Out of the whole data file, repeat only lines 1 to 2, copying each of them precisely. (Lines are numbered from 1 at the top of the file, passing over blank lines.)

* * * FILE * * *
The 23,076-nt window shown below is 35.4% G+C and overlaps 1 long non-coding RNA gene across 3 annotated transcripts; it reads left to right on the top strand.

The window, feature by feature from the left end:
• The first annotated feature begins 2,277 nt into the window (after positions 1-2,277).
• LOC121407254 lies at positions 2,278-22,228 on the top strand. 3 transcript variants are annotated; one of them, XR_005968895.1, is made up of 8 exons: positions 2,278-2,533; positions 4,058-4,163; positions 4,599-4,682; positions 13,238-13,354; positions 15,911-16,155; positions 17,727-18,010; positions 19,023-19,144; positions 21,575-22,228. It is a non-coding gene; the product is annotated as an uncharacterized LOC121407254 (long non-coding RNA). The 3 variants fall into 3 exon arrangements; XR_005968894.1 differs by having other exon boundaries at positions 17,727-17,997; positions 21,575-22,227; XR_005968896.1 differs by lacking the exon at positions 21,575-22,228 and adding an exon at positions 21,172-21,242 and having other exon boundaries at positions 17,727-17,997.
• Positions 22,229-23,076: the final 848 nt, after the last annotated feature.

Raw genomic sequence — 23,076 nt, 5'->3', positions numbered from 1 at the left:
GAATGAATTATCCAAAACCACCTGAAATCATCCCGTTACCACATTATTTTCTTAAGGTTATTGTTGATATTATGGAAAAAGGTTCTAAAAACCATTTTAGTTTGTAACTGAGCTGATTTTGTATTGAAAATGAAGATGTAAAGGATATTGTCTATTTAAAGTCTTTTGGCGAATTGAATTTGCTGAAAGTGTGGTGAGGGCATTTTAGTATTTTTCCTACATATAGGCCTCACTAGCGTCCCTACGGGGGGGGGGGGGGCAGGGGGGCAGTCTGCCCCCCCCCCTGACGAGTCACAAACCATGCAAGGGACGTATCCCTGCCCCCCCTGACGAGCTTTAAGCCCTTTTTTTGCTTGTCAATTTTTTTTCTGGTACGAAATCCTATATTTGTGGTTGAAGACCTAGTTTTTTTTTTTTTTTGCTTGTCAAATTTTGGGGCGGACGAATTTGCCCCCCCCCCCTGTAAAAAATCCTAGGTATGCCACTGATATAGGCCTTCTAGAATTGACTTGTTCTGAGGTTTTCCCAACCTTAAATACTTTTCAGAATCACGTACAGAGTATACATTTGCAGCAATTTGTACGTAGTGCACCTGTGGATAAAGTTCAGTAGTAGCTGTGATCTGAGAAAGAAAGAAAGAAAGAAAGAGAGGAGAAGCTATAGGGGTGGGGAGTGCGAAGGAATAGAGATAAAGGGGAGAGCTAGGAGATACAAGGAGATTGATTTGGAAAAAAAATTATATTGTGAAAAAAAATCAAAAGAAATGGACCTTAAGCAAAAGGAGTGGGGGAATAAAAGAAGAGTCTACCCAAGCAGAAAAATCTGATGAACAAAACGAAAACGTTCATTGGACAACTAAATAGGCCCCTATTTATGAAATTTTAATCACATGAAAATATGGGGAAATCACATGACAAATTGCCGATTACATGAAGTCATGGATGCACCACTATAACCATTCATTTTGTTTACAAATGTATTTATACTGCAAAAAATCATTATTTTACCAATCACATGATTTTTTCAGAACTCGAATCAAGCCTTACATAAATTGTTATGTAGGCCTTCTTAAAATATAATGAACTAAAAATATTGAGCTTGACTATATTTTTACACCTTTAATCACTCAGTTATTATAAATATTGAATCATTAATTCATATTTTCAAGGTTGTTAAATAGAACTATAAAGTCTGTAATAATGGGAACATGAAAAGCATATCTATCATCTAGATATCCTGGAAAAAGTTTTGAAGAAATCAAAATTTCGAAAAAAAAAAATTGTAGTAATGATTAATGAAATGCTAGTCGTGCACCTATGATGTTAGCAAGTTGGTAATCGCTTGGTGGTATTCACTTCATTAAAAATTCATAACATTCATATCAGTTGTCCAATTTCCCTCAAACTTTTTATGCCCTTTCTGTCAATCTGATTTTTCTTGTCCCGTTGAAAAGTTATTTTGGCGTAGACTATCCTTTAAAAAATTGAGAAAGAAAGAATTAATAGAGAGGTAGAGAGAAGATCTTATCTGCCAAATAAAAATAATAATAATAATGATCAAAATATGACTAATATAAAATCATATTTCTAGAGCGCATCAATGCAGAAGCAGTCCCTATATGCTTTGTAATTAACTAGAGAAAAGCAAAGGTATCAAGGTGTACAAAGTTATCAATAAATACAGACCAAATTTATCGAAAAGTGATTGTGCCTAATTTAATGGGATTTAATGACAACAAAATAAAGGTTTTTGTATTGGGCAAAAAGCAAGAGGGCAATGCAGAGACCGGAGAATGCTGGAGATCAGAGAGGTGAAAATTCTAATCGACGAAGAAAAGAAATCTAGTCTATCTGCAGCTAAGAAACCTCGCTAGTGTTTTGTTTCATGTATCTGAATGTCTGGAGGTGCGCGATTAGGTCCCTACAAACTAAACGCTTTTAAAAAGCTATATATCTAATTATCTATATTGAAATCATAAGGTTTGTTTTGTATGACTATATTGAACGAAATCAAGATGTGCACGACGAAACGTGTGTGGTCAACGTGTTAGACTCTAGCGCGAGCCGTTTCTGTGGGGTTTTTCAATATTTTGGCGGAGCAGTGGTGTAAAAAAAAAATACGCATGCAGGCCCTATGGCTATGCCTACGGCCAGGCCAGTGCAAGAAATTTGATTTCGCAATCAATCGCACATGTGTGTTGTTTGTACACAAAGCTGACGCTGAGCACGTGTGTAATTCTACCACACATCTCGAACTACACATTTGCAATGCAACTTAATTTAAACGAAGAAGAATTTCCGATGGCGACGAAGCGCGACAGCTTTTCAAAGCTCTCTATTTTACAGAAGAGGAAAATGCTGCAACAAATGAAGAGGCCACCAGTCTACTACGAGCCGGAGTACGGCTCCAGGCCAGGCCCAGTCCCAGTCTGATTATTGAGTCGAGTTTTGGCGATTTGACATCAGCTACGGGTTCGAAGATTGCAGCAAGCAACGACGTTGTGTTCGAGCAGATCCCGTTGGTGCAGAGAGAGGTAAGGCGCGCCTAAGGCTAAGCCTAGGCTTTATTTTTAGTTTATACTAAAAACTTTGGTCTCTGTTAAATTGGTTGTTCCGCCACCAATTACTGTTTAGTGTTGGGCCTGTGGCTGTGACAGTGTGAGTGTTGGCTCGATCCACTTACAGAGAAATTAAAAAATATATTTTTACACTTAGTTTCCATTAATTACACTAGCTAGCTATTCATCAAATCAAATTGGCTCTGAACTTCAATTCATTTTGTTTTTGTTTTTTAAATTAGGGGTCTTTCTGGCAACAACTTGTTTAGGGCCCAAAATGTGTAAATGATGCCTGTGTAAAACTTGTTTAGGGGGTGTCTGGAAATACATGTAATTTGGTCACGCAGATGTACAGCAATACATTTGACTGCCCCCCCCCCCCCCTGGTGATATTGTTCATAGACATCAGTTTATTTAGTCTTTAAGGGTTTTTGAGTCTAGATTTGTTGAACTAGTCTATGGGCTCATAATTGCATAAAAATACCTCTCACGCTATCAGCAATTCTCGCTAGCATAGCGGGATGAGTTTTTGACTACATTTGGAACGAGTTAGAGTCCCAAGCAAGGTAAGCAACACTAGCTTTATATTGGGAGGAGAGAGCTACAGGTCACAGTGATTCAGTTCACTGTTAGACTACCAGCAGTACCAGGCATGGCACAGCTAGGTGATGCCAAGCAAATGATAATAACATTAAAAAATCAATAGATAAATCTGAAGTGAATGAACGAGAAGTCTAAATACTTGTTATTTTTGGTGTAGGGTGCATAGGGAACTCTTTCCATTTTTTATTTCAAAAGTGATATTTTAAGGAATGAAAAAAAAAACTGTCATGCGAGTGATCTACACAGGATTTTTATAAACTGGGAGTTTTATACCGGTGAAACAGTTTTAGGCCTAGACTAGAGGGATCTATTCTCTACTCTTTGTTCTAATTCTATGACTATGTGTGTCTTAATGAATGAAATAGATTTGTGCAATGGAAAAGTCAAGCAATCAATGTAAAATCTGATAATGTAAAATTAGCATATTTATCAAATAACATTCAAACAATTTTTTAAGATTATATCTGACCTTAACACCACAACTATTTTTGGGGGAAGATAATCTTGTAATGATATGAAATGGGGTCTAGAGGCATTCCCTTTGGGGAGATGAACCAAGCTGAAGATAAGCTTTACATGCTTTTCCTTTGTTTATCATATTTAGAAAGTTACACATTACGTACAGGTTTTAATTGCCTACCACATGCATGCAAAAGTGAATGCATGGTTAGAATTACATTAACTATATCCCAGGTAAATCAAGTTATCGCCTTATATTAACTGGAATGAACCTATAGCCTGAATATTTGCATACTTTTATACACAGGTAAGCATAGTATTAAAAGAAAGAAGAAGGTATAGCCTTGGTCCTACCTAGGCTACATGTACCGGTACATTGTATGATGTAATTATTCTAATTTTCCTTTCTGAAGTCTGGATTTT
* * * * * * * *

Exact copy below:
The 23,076-nt window shown below is 35.4% G+C and overlaps 1 long non-coding RNA gene across 3 annotated transcripts; it reads left to right on the top strand.

The window, feature by feature from the left end: